It may sound simple — walk 30 minutes a day, five days a week; keep a food journal. In the Centers for Disease Control and Prevention’s National Diabetes Prevention Program, these small goals help participants lose five to seven percent of their body weight, reducing their chance of developing pre-diabetes.
Bridget Morrisroe-Aman, University of Idaho Extension educator, says that when people start the Diabetes Prevention Program (DPP), they usually don’t realize what being pre-diabetic means. They don’t know the risks or the treatments when diagnosed, and that’s why it’s important to teach simple and accurate information.
“It’s possible to reduce the risk of developing type 2 diabetes,” said Morrisroe-Aman. “You just have to know what steps to take.”
Many people are confused regarding what it means to be diagnosed with pre-diabetes versus diabetes. When diagnosed with pre-diabetes, blood sugar levels are higher than normal, stressing the body, and they are lower than type 2 diabetes levels.
“Once someone transitions into type 2 diabetes, the disease is hard to reverse,” Morrisroe-Aman said. “It’s important to start disease management during or before the pre-diabetic stage.”
Too frequently, patients don’t understand the distinction between the two stages, nor what can be done to prevent moving into the high-risk blood sugar levels. One DPP participant had been told by doctors she was pre-diabetic but didn’t understand the diagnosis. The participant said she wished she had understood then about carbohydrates and how they relate to diabetes, so she could have taken action before her disease developed further.
“Now she’s hearing the information again at a basic level in the program,” said Morrisroe-Aman. “She’s learning tools, incorporating healthy meal plans; she can manage her disease now.”
Diabetes Prevention Program
The DPP was developed in response to the growing number of adults and children with type 2 diabetes to increase awareness and prevent spread of the disease. UI Extension, the Idaho Department of Health and Welfare, Idaho health professionals and screeners, and other community partners, work in conjunction to tackle this problem before it becomes a health epidemic.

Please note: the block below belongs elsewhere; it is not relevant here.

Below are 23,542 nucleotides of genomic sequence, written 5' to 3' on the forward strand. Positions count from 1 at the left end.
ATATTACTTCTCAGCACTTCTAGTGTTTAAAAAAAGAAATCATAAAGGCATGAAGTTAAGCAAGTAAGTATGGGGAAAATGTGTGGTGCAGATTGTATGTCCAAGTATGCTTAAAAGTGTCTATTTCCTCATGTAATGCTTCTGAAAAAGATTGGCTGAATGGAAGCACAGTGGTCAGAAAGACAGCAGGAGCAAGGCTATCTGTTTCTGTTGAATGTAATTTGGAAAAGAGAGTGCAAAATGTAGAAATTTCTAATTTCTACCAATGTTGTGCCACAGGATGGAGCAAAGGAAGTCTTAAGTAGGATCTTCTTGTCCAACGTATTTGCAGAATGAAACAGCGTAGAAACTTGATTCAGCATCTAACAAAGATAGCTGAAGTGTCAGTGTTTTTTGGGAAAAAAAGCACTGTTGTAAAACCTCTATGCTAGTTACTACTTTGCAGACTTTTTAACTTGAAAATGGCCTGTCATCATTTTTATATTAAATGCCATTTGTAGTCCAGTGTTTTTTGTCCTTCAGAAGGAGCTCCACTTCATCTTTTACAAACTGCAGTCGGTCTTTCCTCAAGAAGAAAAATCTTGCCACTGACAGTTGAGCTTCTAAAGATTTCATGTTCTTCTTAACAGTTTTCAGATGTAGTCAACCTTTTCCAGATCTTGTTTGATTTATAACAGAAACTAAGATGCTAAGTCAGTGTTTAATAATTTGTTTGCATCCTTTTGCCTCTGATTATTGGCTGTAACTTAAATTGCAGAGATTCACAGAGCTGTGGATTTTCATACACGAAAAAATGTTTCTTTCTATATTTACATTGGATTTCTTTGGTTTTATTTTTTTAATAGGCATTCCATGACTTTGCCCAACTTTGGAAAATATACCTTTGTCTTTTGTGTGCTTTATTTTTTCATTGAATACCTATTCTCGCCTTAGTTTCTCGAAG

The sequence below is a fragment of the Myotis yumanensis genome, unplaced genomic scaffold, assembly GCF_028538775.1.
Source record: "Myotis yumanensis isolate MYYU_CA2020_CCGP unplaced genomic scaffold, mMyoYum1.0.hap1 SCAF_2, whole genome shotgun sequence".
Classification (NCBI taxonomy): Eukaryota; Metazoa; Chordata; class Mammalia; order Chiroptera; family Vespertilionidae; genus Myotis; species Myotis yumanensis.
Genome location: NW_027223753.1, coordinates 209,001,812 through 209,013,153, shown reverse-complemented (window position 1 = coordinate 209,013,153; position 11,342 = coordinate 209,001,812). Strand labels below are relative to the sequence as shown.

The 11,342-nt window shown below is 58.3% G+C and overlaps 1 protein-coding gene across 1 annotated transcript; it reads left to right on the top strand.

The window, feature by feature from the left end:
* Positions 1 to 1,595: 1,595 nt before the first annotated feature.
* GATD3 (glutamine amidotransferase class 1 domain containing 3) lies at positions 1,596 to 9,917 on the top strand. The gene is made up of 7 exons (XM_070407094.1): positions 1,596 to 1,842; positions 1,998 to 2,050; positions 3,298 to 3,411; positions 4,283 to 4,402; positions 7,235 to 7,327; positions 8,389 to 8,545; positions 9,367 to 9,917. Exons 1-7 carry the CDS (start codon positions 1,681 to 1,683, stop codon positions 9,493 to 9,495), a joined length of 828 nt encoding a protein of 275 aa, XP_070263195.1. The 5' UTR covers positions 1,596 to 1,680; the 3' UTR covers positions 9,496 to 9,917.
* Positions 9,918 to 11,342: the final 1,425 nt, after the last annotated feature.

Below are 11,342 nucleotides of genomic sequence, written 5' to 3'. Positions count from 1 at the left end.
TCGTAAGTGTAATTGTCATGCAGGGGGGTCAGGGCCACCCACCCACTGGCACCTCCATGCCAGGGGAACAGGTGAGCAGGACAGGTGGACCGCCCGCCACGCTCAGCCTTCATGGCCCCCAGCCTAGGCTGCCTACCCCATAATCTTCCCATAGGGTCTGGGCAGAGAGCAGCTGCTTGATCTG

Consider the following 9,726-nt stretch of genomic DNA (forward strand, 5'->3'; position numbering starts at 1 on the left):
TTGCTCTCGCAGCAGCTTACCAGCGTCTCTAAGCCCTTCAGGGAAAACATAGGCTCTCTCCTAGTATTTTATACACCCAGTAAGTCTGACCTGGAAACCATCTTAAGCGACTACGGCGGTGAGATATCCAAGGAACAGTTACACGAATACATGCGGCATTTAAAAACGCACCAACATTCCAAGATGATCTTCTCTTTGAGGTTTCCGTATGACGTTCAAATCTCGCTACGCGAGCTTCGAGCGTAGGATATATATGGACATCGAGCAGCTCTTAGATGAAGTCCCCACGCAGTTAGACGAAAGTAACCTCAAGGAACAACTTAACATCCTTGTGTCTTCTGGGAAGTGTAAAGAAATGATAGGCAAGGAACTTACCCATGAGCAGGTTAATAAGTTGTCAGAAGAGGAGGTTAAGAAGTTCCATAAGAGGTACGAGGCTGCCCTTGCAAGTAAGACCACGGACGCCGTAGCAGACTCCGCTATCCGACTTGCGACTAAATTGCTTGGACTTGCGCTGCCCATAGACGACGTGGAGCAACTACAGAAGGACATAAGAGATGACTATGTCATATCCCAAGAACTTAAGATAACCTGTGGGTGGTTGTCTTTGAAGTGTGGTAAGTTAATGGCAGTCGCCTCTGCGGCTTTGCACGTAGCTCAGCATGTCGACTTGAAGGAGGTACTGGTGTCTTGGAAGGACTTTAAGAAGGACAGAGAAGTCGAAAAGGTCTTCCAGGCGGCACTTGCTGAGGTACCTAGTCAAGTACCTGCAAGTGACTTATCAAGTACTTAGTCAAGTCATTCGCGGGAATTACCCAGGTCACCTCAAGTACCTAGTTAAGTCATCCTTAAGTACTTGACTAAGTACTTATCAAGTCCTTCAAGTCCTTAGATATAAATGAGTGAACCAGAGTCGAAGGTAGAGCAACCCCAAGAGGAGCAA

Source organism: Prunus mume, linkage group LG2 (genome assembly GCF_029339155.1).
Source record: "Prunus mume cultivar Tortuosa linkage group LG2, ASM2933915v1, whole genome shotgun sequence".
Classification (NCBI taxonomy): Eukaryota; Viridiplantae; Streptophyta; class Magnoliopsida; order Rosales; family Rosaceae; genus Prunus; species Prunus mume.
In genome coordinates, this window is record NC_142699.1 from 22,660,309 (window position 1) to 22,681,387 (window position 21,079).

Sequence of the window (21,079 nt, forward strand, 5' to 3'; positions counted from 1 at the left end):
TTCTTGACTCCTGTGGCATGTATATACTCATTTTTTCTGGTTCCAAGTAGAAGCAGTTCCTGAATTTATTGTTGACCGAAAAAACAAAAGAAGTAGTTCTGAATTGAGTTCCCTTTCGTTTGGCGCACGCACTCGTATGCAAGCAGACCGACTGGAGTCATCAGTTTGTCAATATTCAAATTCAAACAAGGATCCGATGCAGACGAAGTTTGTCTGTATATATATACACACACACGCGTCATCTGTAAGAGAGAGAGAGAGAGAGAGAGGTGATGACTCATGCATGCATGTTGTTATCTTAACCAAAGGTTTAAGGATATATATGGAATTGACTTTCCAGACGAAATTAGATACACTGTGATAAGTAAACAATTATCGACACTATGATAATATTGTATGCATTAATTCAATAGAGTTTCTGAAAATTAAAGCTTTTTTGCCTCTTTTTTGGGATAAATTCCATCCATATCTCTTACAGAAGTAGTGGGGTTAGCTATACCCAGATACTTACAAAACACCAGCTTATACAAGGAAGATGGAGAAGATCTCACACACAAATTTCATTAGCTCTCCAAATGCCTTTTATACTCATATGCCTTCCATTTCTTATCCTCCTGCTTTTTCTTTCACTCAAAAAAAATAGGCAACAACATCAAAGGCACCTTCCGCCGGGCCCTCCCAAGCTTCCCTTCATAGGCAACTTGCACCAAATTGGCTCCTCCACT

During the 2017-2018 program year, UI Extension partnered with the Idaho Department of Health and Welfare to host a master diabetes prevention trainer who certified seven UI Extension educators and one program coordinator to teach DPP. With participant numbers in each class ranging from five to 20, UI Extension taught six yearlong classes – two in Ada County, two in Canyon County, and one each in Jerome and Minidoka County.
“Extension is well positioned to assist Idaho agencies with this because we reach into the community and get information to people,” Morrisroe-Aman said.
One of the best tools for stopping the spread diabetes is something people can do for themselves — eat nutritiously and increase physical activity. That’s where the DPP comes in. The program model focuses on prevention before participants have diabetes. It allows individuals to take control of their health, and if they can prevent chronic disease, extends their lifespan so they lead longer and healthier lives.
“The more education, the better,” said Morrisroe-Aman. “Healthy eating and active living is the best way to prevent chronic diseases. These are simple concepts that help people.”
One young participant joined the program after being diagnosed with pre-diabetes. By applying principles learned through the DPP, the participant lost more than seven percent of her body weight, and according to her doctor, is not pre-diabetic anymore.
“What works for the individual is if they are ready for change. We’re hopeful that participating in the program will help them get motivated,” said Morrisroe-Aman. “That’s why the program is yearlong, to get those habits into place. It makes a difference.”
Type 2 Diabetes on the Rise
Costs associated with diabetes treatment has a growing impact on our economy. In 2017, there was an estimated $327 billion spent on diabetes and pre-diabetes with 2020 projections of $3.35 trillion if the trend continues.
Current research shows that type 2 diabetes is increasing exponentially — virtually no American is immune to the effects of this chronic disease. The CDC reports in a 2015 study that 100 million Americans have pre-diabetes or diabetes, and numbers are growing.
“It touches all of us, family, friends; you can look around,” Morrisroe-Aman said. “It’s estimated that one of five adults are pre-diabetic and many don’t know it. That’s why I’m passionate about it; we can prevent type 2 diabetes with healthy lifestyles.”
Though it’s hard to reverse the disease, it can be managed.
“I recommend everybody take a risk-assessment test,” said Morrisroe-Aman. “It’s better to address a chronic disease before it develops too far, and for a lot of people, family medical history comes into play.”
Curious about your risk of developing pre-diabetes? Take a risk assessment (PDF).
Want to bring Diabetes Prevention Program to your county? Contact Bridget Morrisroe-Aman at email@example.com or 208-287-5900.
Article by Aubrey Stribling, University of Idaho Extension
Published in December 2018.